Genetics and Environment
Environmental Nakba Conference Proceedings, 2013
Of scorpions, settlers, soldiers, and springs 17/11/2010
Genetics of Palestinians, Ambassadors Magazine
Genetic Healthcare in the Middle East, Arab Students' Journal
Affidavit on Stew Leonard's An analysis by Qumsiyeh submitted to the town of Orange on environmental impact of the proposed development
Recent comment on DM Behar et al, 2006 "The Matrilineal Ancestry of Ashkenazi Jewry: Portrait of a Recent Founder Event" Am. J. Hum. Genet., 78
From Abstract: "We conclude that four founding mtDNAs, likely of Near Eastern ancestry, underwent major expansion(s) in Europe within the past millennium."
From Discussion: "There are two fundamental questions with respect to the geographic origin of the Ashkenazi founding lineages. First, were these lineages a part of the mtDNA pool of a population ancestral to Ashkenazi Jews in the Near East, or were they established within the Ashkenazi Jews later in Europe, as a result of introgression from European or Eurasian groups? Second, where did these lineages expand? The observed global pattern of distribution renders very unlikely the possibility that the four aforementioned founder lineages entered the Ashkenazi mtDNA pool via gene flow from a European host population. For example, in databases of HVS-I sequences of British, Irish, German, French, or Italian subjects, these Ashkenazi sample founder lineage sequences were not observed (Baasner et al. 1998; Lutz et al. 1998; Pfeiffer et al. 2001). Furthermore, the non-Ashkenazi Jewish populations sharing the Ashkenazi mtDNA Hg K lineages turn out to be from Jewish communities that trace their origins to the expulsion from Spain in 1492. Either a shared ancestral origin of the two groups or, alternatively, a postexile admixture between neighboring Ashkenazi and Spanish-exile Jewish populations may explain the sharing of these maternal lineages. However, the very presence of the Ashkenazi founding lineages, albeit at low frequencies, in North African, Near Eastern, and Caucasian Jews, supports a common Levantine ancestry."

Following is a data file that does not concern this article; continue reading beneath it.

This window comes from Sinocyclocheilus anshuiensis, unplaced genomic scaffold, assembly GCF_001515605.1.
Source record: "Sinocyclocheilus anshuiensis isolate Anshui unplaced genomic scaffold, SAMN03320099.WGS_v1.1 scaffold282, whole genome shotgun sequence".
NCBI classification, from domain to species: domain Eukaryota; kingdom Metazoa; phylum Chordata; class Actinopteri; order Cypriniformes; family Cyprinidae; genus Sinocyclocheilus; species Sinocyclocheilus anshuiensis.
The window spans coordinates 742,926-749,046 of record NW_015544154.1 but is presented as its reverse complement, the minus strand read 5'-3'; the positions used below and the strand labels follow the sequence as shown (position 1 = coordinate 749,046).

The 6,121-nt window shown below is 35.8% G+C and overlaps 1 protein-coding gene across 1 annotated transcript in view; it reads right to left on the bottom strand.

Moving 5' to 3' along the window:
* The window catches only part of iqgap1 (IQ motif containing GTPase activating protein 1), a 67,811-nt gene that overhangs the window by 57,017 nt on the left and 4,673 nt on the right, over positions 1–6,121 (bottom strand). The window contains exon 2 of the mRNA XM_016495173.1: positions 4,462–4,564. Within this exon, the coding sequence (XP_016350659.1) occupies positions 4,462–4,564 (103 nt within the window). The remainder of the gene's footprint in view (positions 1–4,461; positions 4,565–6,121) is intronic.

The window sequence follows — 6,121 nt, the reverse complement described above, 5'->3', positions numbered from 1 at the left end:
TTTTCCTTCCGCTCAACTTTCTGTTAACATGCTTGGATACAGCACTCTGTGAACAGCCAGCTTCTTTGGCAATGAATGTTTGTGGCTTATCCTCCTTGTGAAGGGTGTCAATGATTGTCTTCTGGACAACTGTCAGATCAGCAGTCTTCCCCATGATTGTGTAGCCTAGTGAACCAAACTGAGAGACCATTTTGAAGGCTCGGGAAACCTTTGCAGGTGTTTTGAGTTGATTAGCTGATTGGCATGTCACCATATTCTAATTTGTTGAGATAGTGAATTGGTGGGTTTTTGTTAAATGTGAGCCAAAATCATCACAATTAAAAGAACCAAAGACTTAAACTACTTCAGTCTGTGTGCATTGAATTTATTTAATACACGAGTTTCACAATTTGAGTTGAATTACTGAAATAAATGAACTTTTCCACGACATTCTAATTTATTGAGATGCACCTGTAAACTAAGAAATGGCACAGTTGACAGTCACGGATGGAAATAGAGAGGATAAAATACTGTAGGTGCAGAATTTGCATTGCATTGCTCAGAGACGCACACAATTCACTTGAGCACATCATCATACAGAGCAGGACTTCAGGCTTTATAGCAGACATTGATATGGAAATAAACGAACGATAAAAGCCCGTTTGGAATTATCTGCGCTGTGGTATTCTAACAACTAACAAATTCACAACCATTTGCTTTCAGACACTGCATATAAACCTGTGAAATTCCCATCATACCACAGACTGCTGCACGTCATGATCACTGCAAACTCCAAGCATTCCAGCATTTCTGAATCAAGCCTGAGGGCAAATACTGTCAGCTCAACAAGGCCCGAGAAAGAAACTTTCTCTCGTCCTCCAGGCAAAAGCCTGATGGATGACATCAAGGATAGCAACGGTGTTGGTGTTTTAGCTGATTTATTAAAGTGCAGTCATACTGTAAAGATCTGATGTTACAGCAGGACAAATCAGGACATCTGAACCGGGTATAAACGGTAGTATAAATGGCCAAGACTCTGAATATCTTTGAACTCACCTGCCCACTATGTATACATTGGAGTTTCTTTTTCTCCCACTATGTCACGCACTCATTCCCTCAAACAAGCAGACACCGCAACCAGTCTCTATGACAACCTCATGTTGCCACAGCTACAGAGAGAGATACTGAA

My note: there is nothing in the data to link to any Middle Eastern/Near Eastern population. In the discussion part, they mention two possibilities and then claim one is very unlikely. Yet there is a third possibility: conversion/founder effect in Europe with no connection to any Near East origin. While they cite the Hg K patterns common in Ashkenazi and found rarely in Sephardic populations as evidence of commonality, this is obviously not neccessarily so. In fact the Sephardic Haplotypes taht are more common are Middle Eastern while those rare ones in Sephardi (common in Ashkenazi) show no mutational connections to Middle Eastern populations. They are more parsioniously explained by Sephardic Jewish families in Europe having some Ashkenazi interbreeding (the dominant Jewish culture).
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